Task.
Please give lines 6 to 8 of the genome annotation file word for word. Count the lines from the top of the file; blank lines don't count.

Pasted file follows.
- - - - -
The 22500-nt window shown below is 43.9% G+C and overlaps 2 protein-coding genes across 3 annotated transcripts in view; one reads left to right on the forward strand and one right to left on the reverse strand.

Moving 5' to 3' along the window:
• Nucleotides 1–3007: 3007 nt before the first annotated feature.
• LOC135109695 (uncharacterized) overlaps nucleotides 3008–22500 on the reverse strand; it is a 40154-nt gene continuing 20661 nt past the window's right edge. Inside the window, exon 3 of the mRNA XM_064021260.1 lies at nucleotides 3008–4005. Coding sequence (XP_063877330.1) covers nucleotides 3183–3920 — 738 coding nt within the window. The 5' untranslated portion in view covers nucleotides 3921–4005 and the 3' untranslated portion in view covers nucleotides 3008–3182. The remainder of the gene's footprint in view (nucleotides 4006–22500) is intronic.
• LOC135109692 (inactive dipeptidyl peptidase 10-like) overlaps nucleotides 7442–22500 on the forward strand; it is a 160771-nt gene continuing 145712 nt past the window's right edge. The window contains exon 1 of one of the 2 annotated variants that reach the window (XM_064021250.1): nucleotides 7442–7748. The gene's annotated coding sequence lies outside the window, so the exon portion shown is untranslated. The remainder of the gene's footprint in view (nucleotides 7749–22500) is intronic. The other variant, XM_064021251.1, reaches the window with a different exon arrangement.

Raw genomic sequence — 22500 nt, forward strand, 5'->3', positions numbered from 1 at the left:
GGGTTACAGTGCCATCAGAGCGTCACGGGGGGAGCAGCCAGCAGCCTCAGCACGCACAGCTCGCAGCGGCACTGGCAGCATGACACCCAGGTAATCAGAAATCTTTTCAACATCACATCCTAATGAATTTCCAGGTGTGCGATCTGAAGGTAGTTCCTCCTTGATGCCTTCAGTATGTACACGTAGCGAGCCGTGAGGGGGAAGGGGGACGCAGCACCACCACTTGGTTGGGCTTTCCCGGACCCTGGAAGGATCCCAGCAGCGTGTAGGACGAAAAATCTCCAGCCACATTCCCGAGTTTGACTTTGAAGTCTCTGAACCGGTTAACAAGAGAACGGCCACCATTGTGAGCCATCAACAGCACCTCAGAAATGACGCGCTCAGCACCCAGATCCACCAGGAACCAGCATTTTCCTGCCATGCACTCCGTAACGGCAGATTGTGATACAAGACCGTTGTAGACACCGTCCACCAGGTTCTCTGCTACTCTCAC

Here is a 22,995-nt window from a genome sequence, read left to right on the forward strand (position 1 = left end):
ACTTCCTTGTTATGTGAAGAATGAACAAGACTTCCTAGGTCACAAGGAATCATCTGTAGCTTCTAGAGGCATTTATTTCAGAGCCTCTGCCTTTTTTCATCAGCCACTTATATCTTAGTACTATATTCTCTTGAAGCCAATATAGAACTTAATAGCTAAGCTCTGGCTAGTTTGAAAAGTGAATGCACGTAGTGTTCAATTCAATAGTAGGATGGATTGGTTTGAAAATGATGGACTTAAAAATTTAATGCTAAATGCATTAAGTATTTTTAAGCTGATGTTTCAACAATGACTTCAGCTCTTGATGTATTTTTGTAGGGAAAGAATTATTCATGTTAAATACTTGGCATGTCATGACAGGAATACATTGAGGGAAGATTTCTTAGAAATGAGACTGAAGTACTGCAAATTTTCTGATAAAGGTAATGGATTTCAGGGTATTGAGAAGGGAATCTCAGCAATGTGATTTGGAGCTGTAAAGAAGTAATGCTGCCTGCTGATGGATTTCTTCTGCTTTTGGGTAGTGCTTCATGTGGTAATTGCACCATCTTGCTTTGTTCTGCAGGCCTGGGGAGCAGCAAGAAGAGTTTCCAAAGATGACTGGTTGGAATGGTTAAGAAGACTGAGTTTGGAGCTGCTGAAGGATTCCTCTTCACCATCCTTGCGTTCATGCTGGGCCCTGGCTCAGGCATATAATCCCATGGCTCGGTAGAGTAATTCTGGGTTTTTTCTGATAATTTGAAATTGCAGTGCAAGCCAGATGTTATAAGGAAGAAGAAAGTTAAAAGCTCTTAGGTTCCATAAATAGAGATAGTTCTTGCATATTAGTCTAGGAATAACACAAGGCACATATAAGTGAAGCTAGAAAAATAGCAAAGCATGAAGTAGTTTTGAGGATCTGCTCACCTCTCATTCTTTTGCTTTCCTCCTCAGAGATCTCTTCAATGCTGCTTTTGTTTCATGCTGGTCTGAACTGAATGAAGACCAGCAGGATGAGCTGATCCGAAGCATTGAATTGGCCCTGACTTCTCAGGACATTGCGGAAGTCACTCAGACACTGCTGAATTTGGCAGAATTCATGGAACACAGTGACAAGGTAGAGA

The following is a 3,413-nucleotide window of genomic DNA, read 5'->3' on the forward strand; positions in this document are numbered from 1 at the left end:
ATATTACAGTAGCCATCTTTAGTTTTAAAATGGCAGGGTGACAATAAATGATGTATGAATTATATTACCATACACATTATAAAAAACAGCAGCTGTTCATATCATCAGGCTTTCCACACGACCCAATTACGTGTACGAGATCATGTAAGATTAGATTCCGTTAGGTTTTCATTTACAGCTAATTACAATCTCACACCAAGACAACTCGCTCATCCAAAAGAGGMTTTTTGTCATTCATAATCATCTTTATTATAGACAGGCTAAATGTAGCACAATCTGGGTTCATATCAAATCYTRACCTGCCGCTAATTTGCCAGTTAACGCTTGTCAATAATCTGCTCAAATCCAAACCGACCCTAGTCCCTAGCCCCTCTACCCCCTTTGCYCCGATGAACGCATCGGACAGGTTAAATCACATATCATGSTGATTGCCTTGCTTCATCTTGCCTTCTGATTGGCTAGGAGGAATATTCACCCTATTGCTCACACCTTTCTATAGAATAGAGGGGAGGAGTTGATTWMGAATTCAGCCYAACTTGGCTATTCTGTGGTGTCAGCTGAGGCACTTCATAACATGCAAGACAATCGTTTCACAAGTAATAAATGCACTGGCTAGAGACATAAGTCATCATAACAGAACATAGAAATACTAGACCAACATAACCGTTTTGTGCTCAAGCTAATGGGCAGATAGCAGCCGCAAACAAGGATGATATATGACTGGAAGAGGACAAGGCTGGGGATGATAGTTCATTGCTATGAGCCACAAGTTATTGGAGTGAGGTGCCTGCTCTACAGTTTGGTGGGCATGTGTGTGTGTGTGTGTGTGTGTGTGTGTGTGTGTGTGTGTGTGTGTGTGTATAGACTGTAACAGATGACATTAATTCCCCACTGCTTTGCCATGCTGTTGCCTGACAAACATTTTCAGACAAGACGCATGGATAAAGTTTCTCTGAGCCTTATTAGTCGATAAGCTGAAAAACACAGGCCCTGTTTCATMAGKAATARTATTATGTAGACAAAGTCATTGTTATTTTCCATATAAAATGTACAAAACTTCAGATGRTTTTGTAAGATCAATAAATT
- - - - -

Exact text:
Raw genomic sequence — 22500 nt, forward strand, 5'->3', positions numbered from 1 at the left:
GGGTTACAGTGCCATCAGAGCGTCACGGGGGGAGCAGCCAGCAGCCTCAGCACGCACAGCTCGCAGCGGCACTGGCAGCATGACACCCAGGTAATCAGAAATCTTTTCAACATCACATCCTAATGAATTTCCAGGTGTGCGATCTGAAGGTAGTTCCTCCTTGATGCCTTCAGTATGTACACGTAGCGAGCCGTGAGGGGGAAGGGGGACGCAGCACCACCACTTGGTTGGGCTTTCCCGGACCCTGGAAGGATCCCAGCAGCGTGTAGGACGAAAAATCTCCAGCCACATTCCCGAGTTTGACTTTGAAGTCTCTGAACCGGTTAACAAGAGAACGGCCACCATTGTGAGCCATCAACAGCACCTCAGAAATGACGCGCTCAGCACCCAGATCCACCAGGAACCAGCATTTTCCTGCCATGCACTCCGTAACGGCAGATTGTGATACAAGACCGTTGTAGACACCGTCCACCAGGTTCTCTGCTACTCTCAC

Here is a 22,995-nt window from a genome sequence, read left to right on the forward strand (position 1 = left end):